My work in steampunk is two-fold: examine the effects of colonialism as it appears in steampunk, particularly white Eurocentric steampunk, and find little rupture points for those of us who have cultural histories of colonization.

Because, make no mistake, colonialism is present everywhere in steampunk: it’s when you go costuming and you find mostly English fashions with corsets and bustles; it’s when you go to a convention and you find mostly white people; it’s when you find that non-Euro steampunk is being performed by white people. Colonialism is present in the fact that the majority of high-profile names are white, or present as white.

Colonialism is also present in the fact that, when a person of color wants to represent his/her/hir own culture, the representation is blithely, thoughtlessly thrown up in accordance to and reinforcing the stereotypes that have permeated our understandings of racialized groups for so long. Commodification of your own culture does not get any more special meaning just because you’re a minority doing it, if it’s done for white people’s consumption.

Colonialism is also present in the fact that, when another person of color tries to do something more original, more true to one’s own culture, a white person can say, “actually, you’re getting it wrong,” without an inkling that this is microaggressively racist, ignoring the pain that comes along with knowing that one’s own culture is so devalued, one cannot do anything original with it without a powerful outsider saying, “you got your own culture wrong”.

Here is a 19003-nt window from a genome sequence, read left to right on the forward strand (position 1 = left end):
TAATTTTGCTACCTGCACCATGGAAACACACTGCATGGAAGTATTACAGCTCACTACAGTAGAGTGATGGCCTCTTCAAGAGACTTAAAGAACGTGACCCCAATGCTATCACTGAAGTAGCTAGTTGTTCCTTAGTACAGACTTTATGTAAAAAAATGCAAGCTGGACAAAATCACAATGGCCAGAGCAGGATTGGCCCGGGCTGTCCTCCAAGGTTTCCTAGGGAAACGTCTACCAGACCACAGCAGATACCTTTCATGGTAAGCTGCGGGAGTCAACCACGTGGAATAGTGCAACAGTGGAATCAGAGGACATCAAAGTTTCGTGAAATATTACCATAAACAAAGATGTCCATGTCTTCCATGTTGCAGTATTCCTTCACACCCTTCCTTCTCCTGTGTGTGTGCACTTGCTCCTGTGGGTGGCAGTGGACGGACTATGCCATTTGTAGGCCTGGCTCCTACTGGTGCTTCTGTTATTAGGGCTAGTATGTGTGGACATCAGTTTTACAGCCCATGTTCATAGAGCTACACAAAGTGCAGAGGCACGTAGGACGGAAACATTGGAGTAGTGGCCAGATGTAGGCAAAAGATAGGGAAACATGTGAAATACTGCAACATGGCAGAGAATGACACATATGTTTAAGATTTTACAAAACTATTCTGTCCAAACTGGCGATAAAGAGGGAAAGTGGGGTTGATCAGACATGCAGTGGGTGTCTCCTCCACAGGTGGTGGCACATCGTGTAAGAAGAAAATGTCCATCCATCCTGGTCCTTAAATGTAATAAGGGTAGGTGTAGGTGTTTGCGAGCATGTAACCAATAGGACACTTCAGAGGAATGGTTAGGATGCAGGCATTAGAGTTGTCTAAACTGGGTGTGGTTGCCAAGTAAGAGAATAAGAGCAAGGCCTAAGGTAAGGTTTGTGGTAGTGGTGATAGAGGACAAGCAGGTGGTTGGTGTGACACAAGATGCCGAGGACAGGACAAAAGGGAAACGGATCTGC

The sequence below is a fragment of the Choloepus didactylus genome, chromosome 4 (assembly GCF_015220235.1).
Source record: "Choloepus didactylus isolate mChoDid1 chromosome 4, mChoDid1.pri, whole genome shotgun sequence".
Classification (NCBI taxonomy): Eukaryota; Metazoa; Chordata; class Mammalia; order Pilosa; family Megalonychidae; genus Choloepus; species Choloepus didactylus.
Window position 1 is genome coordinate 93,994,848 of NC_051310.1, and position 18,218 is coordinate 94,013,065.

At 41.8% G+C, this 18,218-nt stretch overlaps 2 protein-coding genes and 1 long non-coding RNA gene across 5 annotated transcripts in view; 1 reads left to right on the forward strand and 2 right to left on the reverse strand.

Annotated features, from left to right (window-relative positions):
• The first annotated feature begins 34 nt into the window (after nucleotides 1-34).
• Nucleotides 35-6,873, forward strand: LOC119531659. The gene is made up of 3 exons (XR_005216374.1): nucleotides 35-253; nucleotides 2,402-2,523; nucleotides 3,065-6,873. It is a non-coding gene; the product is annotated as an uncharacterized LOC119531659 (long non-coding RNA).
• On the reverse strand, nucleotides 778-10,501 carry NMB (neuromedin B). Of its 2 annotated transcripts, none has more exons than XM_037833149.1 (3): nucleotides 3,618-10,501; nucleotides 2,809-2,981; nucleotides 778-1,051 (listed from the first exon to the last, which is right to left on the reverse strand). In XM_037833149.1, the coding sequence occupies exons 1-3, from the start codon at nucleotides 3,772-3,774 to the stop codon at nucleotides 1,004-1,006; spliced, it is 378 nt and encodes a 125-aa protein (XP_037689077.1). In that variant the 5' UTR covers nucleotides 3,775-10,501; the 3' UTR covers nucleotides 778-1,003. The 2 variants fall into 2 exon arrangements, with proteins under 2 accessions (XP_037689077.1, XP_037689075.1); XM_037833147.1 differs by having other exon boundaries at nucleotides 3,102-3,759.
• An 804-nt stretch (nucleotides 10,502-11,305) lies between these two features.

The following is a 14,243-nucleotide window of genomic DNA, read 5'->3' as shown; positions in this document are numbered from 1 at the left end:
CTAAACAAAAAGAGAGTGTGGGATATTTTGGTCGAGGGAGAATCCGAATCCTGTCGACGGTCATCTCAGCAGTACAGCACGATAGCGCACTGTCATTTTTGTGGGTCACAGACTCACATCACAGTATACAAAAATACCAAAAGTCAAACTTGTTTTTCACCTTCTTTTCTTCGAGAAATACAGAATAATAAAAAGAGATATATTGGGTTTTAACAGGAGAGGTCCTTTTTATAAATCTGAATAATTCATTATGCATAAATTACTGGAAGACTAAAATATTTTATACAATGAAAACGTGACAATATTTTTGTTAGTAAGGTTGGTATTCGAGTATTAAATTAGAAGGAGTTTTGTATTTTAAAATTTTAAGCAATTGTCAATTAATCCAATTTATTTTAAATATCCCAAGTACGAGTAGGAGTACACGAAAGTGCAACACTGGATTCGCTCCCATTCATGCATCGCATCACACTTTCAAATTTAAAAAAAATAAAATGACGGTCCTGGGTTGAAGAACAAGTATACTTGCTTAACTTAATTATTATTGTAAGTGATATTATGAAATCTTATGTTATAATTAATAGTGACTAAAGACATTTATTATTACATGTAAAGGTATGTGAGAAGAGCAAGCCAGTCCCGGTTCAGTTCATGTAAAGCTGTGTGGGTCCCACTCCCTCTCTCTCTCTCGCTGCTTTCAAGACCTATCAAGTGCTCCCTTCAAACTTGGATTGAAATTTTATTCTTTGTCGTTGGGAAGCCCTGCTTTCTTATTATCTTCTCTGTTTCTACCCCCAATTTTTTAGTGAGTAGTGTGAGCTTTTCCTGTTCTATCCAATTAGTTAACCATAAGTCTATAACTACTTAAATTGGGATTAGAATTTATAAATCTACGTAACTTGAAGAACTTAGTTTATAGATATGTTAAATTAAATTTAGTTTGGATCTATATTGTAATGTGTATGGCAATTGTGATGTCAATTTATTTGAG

Colonialism is present in the minds of people who will think, while reading this post, “you have a chip on your shoulder, dwelling on the past like that.” It’s also present in the minds of people who genuinely believe colonialism was a good thing, because it brought civilization (because, after all, there is only one standard by which to measure civilization).

Colonialism is present in the fact that I didn’t use to think like this, and that I wrote predominantly white people in my fantasy and science fiction since it just never occurred to me to write people who look like me (except in wuxia settings).

Nobody escapes it just because they’ve decided to adopt a fictional persona of a past that never was. That some folks think that so is magical thinking. It’s self-serving and delusional. Also, it hurts us who don’t get to leave behind our skin colour and other such ubiquitous problems with our personas.

I don’t expect steampunks to constantly be thinking about this issue while going about their fun. I certainly don’t myself. This shit is depressing. But I do expect more thoughtfulness about this issue. I want to see fewer dichotomies about how “other cultures are so much more interesting than mine” (I know you’re trying to be positive, but Other-ing is still Other-ing) and less explorers of the uncharted wilds (because, really, whose uncharted wilds are we talking about?). I want to see more panels and talks about historical landmarks like the Chinese Exclusion Act and the Opium Wars and the Sepoy Mutiny and the genocide of indigenous peoples that highlight the conflicts that Empire imperialism to the world. I want to see more people whose lived realities are affected by such events invited to speak and listened to.

More than that, I do not want anyone to stop there.

Thanks, Suzanna Lazear, for letting me have this space.

~Jha Goh

http://silver-goggles.blogspot.com/